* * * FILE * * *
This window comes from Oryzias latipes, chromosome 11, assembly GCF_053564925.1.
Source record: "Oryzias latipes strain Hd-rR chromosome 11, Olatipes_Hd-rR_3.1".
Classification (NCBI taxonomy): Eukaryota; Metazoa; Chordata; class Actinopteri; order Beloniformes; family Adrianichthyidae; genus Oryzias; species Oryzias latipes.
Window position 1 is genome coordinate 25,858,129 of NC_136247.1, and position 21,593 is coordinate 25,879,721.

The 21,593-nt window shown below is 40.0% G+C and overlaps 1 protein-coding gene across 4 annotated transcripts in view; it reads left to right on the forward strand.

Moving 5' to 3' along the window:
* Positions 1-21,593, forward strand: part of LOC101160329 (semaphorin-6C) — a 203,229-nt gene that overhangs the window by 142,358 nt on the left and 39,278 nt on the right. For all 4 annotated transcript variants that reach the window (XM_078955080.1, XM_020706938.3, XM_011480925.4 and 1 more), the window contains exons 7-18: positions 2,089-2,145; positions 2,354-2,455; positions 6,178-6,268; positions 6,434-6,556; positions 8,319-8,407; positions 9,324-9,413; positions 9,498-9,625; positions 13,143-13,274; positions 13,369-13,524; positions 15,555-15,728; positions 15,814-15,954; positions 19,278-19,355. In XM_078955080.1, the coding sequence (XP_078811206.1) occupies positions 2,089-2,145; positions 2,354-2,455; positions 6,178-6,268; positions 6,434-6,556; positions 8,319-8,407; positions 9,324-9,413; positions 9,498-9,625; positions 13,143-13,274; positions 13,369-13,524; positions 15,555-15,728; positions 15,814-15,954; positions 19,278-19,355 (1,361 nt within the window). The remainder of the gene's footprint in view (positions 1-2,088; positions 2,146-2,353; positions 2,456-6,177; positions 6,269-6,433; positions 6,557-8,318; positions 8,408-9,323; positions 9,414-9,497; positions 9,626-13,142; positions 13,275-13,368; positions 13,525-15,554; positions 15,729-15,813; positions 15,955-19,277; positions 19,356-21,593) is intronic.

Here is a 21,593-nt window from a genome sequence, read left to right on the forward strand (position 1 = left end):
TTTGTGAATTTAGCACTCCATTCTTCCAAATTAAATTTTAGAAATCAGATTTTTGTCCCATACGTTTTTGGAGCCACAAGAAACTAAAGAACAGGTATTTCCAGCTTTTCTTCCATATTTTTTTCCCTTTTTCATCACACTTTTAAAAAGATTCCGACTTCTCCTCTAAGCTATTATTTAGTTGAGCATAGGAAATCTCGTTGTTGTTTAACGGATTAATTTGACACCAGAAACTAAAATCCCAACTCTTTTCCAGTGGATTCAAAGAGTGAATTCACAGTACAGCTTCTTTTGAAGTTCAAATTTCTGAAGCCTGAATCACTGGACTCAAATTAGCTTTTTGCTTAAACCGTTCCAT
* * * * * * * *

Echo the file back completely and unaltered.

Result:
This window comes from Oryzias latipes, chromosome 11, assembly GCF_053564925.1.
Source record: "Oryzias latipes strain Hd-rR chromosome 11, Olatipes_Hd-rR_3.1".
Classification (NCBI taxonomy): Eukaryota; Metazoa; Chordata; class Actinopteri; order Beloniformes; family Adrianichthyidae; genus Oryzias; species Oryzias latipes.
Window position 1 is genome coordinate 25,858,129 of NC_136247.1, and position 21,593 is coordinate 25,879,721.

The 21,593-nt window shown below is 40.0% G+C and overlaps 1 protein-coding gene across 4 annotated transcripts in view; it reads left to right on the forward strand.

Moving 5' to 3' along the window:
* Positions 1-21,593, forward strand: part of LOC101160329 (semaphorin-6C) — a 203,229-nt gene that overhangs the window by 142,358 nt on the left and 39,278 nt on the right. For all 4 annotated transcript variants that reach the window (XM_078955080.1, XM_020706938.3, XM_011480925.4 and 1 more), the window contains exons 7-18: positions 2,089-2,145; positions 2,354-2,455; positions 6,178-6,268; positions 6,434-6,556; positions 8,319-8,407; positions 9,324-9,413; positions 9,498-9,625; positions 13,143-13,274; positions 13,369-13,524; positions 15,555-15,728; positions 15,814-15,954; positions 19,278-19,355. In XM_078955080.1, the coding sequence (XP_078811206.1) occupies positions 2,089-2,145; positions 2,354-2,455; positions 6,178-6,268; positions 6,434-6,556; positions 8,319-8,407; positions 9,324-9,413; positions 9,498-9,625; positions 13,143-13,274; positions 13,369-13,524; positions 15,555-15,728; positions 15,814-15,954; positions 19,278-19,355 (1,361 nt within the window). The remainder of the gene's footprint in view (positions 1-2,088; positions 2,146-2,353; positions 2,456-6,177; positions 6,269-6,433; positions 6,557-8,318; positions 8,408-9,323; positions 9,414-9,497; positions 9,626-13,142; positions 13,275-13,368; positions 13,525-15,554; positions 15,729-15,813; positions 15,955-19,277; positions 19,356-21,593) is intronic.

Here is a 21,593-nt window from a genome sequence, read left to right on the forward strand (position 1 = left end):
TTTGTGAATTTAGCACTCCATTCTTCCAAATTAAATTTTAGAAATCAGATTTTTGTCCCATACGTTTTTGGAGCCACAAGAAACTAAAGAACAGGTATTTCCAGCTTTTCTTCCATATTTTTTTCCCTTTTTCATCACACTTTTAAAAAGATTCCGACTTCTCCTCTAAGCTATTATTTAGTTGAGCATAGGAAATCTCGTTGTTGTTTAACGGATTAATTTGACACCAGAAACTAAAATCCCAACTCTTTTCCAGTGGATTCAAAGAGTGAATTCACAGTACAGCTTCTTTTGAAGTTCAAATTTCTGAAGCCTGAATCACTGGACTCAAATTAGCTTTTTGCTTAAACCGTTCCAT